H-Your fans know that you were an Olympic swimmer but many people don’t know this side of you, what has sport brought to your career as an artist?
E.C- Sport has made me understand that discipline is key in everything. It is also very important to know how to set goals. Athletes will always have a plan to reach their goal, because they go through a very hard evaluation period, right? They are always visualizing the end, so now I do the same: I evaluate and see the path. Understand that achieving goals is real, as crazy as it sounds, if you work hard enough, it is possible.

H- Were you thinking of becoming a musician at that time?
E.C- I always liked music and something always came out of me that told me that I was going to be something in life. I paid a lot of attention to that part of me. Can’t tell you that I knew I was going to be something in music but I knew I was going to be something. Didn’t know if it was in sports, theater, music…but I knew I was going to do it and I was going to do it motherfucking good.

Everything happened so organically that …. I don’t know. Little by little I was doing little things with music, first musical parody, imitating artists, until the artists called me to write their songs, and that’s how the thing started. At that moment I visualized, and I knew it was going to be difficult, but I jumped into the pool. I set a time limit, I told myself “if I don’t hit a song in 2-3 years, I’ll quit and stay writing”; that was my realistic time. And I hit.

H- Do you still write for other artists or do you only write for yourself?
E.C-  I do, once in a while I do, but super special occasions. It has to be something that motivates me to work on it as if it were an Eladio Carrión project.

H- Does Eladio Carrión respect a person who writes his own lyrics and a person who doesn’t?
E.C- My point with that is that an artist who writes his songs can have the same prestige as one who doesn’t because at the end of the day you are an artist, and you have to know how to sell your product. Maybe the one who writes his songs does not know how to sell himself as well as the one who does not. To be an interpreter of a song that someone else has written, you also have to have talent.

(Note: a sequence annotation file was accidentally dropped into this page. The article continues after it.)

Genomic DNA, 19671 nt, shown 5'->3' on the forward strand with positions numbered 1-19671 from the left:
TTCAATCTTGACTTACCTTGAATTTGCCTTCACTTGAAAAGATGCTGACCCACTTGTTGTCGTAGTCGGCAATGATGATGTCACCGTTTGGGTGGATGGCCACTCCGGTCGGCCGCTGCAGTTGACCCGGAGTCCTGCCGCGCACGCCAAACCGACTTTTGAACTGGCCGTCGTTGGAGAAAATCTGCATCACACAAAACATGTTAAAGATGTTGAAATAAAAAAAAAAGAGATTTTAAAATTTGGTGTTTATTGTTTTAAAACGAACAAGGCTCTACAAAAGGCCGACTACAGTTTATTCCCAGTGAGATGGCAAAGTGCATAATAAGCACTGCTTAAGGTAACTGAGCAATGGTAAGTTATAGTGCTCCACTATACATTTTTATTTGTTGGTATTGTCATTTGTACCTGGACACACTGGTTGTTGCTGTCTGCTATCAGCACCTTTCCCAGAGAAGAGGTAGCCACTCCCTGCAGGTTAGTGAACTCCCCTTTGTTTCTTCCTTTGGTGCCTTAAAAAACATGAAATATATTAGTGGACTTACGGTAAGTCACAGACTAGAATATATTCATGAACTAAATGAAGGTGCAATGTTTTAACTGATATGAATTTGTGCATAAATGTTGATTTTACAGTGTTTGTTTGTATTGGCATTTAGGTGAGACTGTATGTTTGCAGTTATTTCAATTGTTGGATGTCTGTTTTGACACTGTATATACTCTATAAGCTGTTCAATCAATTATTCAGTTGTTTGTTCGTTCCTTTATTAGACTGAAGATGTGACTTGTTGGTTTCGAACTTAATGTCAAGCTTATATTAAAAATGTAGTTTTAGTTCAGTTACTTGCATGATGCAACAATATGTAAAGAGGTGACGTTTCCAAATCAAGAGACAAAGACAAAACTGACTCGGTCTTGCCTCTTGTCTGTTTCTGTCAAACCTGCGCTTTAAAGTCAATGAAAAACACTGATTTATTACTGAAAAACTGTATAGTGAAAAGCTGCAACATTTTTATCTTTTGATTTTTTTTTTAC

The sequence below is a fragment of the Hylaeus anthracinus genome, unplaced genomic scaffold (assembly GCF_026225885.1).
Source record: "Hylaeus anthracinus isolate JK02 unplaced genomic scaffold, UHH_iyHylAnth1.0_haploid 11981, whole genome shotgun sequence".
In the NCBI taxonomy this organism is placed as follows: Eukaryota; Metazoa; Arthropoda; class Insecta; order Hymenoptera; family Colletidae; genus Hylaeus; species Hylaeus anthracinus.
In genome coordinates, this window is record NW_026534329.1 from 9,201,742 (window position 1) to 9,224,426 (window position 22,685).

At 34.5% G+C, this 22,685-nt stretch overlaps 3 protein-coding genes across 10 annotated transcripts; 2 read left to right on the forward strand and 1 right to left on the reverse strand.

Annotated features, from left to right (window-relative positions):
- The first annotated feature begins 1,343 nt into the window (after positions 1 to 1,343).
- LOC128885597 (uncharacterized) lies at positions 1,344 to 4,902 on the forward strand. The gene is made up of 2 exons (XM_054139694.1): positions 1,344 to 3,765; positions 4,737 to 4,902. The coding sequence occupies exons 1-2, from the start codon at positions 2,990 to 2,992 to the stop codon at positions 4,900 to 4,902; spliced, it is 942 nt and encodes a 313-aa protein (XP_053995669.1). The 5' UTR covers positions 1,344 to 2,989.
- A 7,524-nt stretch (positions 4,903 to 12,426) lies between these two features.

There is just a certain kind of prestige in writing your own songs.
What I’m saying is that you can’t put so much guille on yourself. You can’t say you do it when you don’t do it.If you don’t do it you don’t do it, and I respect your joseo, but don’t play with facade.

H-Appearance in this world is very common, do you worry about it affecting gender?
E.C- Not everyone is the same. At the end of the day, I don’t care, if it makes them happy…then let them do it. A lot of people that do it is because of that, because they understand that the general public sees that and says “wow, how cool”, and it makes you want to consume that person.

H- Do you think that social media plays an important role in this appearance?
E.C- Social media are a double-edged sword. Social media helps a lot in the promotion of music. But at the same time it has created a world apart and you have to understand that it is a world apart.
If it weren’t for my fans, I wouldn’t have social media. If I could send a text message to my fans telepathically every time I release a song, I would do it and delete my social platforms.

H- Do you get a lot of hate?
E.C- I don’t really get that much hate, or I just don’t see it. There are always going to be haters, but love is always more.

H-  How has it been to be nominated for best Latin album alongside your peers like Bad Bunny or Ozuna?
E.C-  It’s hard because this year there were all my friends, the ones that came out of Soundcloud, that we saw each other in the studio. That’s when I realized that we are really raising the level of music. More than anything, it was very nice to see that.

H- I would like to ask you about your community, you recently did a Softball event together with the Rimas foundation, and you fed thousands of people, are you going to keep doing things for the community?
E.C- I already have things pending with the Rimas Foundation. We have a veil for the puppies, and what we have done this year we will continue to do, and if possible bigger and bigger.

Sauce Boyz II by Eladio Carrión is available on all platforms.

Photos: Courtesy of Umo Agency